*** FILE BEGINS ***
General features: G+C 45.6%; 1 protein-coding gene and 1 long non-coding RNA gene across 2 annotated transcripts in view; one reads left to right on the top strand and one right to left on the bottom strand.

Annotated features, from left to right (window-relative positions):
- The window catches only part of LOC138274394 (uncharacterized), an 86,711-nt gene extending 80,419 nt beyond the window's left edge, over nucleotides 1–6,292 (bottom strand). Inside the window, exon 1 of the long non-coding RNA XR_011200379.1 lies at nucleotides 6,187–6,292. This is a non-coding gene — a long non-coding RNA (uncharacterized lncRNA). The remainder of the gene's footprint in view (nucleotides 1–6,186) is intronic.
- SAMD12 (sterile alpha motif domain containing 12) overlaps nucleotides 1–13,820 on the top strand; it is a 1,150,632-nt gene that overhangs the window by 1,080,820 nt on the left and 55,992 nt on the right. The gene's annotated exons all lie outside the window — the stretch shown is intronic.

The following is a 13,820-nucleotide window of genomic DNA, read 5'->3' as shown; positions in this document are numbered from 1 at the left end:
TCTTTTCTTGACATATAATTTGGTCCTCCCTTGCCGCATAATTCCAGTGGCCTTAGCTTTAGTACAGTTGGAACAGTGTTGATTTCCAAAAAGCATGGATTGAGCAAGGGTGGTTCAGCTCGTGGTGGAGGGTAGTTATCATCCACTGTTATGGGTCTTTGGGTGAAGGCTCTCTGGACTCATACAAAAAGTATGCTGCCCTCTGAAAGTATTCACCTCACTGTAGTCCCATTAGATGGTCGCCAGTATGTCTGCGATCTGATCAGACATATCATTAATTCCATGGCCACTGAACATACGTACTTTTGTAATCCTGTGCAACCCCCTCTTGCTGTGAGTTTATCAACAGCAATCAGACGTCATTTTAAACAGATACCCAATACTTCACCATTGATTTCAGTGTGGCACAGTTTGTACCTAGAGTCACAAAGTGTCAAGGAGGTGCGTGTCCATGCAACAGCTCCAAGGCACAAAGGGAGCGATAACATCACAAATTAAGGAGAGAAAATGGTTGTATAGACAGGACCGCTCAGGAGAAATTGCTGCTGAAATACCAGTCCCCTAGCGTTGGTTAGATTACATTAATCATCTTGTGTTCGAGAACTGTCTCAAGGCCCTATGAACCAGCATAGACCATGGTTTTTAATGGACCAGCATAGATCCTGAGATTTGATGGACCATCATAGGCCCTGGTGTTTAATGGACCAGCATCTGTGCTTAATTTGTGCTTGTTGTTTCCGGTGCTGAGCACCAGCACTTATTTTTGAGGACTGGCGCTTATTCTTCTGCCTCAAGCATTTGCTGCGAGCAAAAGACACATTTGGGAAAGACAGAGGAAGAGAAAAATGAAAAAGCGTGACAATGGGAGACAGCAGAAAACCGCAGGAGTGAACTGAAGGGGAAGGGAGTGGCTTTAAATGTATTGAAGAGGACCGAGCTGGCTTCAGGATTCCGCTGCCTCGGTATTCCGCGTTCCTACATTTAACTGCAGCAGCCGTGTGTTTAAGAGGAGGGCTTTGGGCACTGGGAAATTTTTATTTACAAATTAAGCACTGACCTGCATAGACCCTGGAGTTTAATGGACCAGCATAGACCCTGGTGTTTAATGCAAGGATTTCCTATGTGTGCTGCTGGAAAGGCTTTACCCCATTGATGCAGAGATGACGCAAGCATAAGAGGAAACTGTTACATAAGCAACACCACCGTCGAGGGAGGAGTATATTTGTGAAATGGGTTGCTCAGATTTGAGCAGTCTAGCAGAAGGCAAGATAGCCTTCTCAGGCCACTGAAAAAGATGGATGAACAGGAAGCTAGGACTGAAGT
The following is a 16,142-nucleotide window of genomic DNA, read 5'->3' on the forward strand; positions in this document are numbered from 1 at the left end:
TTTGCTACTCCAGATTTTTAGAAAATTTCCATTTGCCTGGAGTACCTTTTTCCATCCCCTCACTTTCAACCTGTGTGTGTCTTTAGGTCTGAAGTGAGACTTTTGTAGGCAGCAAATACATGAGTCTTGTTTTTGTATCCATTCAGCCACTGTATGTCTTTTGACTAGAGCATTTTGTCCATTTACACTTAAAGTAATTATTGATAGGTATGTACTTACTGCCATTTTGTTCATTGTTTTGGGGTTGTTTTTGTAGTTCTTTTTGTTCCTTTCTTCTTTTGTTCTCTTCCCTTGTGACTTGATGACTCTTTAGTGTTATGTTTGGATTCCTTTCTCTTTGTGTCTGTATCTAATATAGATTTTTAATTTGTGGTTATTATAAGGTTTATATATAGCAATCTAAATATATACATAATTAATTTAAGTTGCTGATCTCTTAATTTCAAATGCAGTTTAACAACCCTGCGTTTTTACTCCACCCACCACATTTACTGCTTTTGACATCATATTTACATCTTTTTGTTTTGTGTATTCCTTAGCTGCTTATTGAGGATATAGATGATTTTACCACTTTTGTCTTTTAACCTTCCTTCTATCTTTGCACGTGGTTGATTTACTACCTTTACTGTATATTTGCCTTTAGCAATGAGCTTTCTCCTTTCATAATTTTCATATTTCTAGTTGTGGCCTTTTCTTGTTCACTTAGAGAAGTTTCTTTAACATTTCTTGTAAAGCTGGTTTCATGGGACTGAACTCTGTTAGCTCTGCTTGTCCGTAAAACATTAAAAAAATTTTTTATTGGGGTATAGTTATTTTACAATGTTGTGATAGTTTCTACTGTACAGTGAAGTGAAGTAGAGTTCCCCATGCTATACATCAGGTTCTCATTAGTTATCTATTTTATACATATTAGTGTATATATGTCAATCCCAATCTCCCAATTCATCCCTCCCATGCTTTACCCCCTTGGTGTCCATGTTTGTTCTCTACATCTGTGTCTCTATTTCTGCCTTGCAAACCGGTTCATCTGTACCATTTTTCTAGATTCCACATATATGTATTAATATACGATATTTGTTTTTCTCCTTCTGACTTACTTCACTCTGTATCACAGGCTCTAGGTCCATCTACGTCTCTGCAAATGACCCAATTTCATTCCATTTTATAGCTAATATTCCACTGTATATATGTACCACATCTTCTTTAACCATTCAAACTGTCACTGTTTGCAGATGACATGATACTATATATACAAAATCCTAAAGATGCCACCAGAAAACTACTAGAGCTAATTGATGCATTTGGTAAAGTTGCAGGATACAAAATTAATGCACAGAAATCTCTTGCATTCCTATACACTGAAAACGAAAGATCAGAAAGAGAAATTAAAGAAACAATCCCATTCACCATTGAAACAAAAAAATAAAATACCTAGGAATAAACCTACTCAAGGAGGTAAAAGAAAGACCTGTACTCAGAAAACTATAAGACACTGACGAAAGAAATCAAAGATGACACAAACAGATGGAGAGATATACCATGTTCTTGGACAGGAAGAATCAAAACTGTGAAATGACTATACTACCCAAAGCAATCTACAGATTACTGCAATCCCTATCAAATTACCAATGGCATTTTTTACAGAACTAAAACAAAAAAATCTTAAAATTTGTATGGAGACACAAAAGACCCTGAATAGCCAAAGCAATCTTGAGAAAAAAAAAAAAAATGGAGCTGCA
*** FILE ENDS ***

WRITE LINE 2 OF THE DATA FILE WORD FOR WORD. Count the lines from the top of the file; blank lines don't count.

Annotated features, from left to right (window-relative positions):